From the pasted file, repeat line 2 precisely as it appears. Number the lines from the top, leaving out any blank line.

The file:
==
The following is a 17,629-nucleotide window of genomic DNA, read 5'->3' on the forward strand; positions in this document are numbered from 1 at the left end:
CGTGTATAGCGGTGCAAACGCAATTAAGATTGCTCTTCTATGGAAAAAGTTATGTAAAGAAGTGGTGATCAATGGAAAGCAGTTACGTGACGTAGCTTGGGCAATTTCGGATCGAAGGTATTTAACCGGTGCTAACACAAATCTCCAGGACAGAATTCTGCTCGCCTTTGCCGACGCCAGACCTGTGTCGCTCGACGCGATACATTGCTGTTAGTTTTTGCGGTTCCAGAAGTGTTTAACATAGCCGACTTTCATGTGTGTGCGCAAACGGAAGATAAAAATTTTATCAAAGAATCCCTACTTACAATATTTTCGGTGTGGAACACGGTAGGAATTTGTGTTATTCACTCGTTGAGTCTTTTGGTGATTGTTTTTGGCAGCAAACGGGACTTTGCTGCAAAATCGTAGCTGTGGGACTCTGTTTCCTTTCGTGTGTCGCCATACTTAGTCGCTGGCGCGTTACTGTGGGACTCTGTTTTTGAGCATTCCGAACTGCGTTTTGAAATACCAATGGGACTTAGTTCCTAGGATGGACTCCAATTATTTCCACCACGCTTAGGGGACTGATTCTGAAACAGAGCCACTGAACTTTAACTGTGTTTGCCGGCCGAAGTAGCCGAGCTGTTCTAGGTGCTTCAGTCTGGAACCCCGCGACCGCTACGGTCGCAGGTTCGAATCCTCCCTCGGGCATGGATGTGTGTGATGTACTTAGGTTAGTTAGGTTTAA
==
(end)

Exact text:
CGTGTATAGCGGTGCAAACGCAATTAAGATTGCTCTTCTATGGAAAAAGTTATGTAAAGAAGTGGTGATCAATGGAAAGCAGTTACGTGACGTAGCTTGGGCAATTTCGGATCGAAGGTATTTAACCGGTGCTAACACAAATCTCCAGGACAGAATTCTGCTCGCCTTTGCCGACGCCAGACCTGTGTCGCTCGACGCGATACATTGCTGTTAGTTTTTGCGGTTCCAGAAGTGTTTAACATAGCCGACTTTCATGTGTGTGCGCAAACGGAAGATAAAAATTTTATCAAAGAATCCCTACTTACAATATTTTCGGTGTGGAACACGGTAGGAATTTGTGTTATTCACTCGTTGAGTCTTTTGGTGATTGTTTTTGGCAGCAAACGGGACTTTGCTGCAAAATCGTAGCTGTGGGACTCTGTTTCCTTTCGTGTGTCGCCATACTTAGTCGCTGGCGCGTTACTGTGGGACTCTGTTTTTGAGCATTCCGAACTGCGTTTTGAAATACCAATGGGACTTAGTTCCTAGGATGGACTCCAATTATTTCCACCACGCTTAGGGGACTGATTCTGAAACAGAGCCACTGAACTTTAACTGTGTTTGCCGGCCGAAGTAGCCGAGCTGTTCTAGGTGCTTCAGTCTGGAACCCCGCGACCGCTACGGTCGCAGGTTCGAATCCTCCCTCGGGCATGGATGTGTGTGATGTACTTAGGTTAGTTAGGTTTAA